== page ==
As weird as it might sound, black holes appear to be holograms.

In the 1980’s physicist Jacob Bekenstein was able to calculate exactly how much a black hole grew.

If you add a single bit of information to a black hole, its surface area increases by exactly one Planck unit.

A Planck length the smallest possible measurable distance, roughly 10^-35 meters, and is important because it’s right around that scale where our understanding of physics completely breaks down.

Specifically, it’s at that scale that we believe that we require a quantum theory of gravity to understand what’s going on.

A Planck area is this length squared, and it’s by this amount that a black hole grows. It could have been literally any other number in the cosmos, but instead it’s this specific one.

When we add information to a black hole, it responds in a uniquely quantum gravitational way, unlike any other system in the cosmos.

It seems as if the information entering a black hole is tied more to its surface than to its volume. Its two-dimensional surface. Whatever information we pour onto the event horizon seems to stay there, responding directly to that information.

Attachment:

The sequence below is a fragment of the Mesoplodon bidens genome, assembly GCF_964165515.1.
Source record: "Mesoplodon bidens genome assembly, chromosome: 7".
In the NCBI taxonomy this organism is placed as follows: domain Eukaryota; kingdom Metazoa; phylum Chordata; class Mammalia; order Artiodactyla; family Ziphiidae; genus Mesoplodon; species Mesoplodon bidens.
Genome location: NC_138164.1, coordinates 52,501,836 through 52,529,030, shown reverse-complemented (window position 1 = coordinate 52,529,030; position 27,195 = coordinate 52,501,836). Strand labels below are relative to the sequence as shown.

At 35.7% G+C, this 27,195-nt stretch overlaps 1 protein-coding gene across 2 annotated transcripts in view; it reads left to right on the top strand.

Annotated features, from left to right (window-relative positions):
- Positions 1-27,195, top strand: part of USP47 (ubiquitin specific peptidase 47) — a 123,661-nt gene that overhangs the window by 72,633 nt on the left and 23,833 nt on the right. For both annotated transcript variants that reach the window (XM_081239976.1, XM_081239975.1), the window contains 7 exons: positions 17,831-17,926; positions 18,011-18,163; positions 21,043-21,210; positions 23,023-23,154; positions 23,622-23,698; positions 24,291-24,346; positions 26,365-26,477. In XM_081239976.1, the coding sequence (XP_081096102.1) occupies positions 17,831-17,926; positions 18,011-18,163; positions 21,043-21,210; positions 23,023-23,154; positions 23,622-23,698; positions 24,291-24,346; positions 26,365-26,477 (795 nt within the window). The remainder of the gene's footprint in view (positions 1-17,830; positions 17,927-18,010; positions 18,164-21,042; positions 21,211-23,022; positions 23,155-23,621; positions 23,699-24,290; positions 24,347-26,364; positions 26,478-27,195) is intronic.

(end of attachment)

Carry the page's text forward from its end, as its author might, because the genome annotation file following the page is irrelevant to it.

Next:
It seems as if we are encoding all the three-dimensional information about what constructed and what fell into black holes on their two-dimensional surfaces.

It seems as if black holes are holograms.

What in the world do black holes have to do with holograms? Why are the only accessible places in the universe where quantum mechanics and gravity meet – namely, black hole event horizons – operating counterintuitively where their surfaces respond to information more than their volumes do? Nature is trying to teach us something, but we can only discern the lesson in faint whispers.

So let’s take nature’s hand and see where this trail goes.

If black holes are holograms, and black holes are quantum gravity made manifest, then perhaps we are beginning to dimly see, through a hazy and shifting glass like Galileo when he first trained his homespun optics on the sky, that a quantum theory of gravity must be holographic in nature, and that holography has tremendously powerful implications for not just how we view arcane mathematical physics, but the extent of reality itself.

This is the line of reasoning behind the holographic principle, and a statement containing no more than three words that completely and utterly decimates our understanding of space, time, matter, and energy: we live in a hologram.

The next, and perhaps the last, gravitational revolution is upon us.

It starts with the observation that black holes are regions of maximum entropy in the universe, and that their consumption of information content causes their surface areas, not their volumes, to grow in proportion. And it ends with a completely new understanding of gravity.

*Written by Paul M. Sutter/**Universe Today.*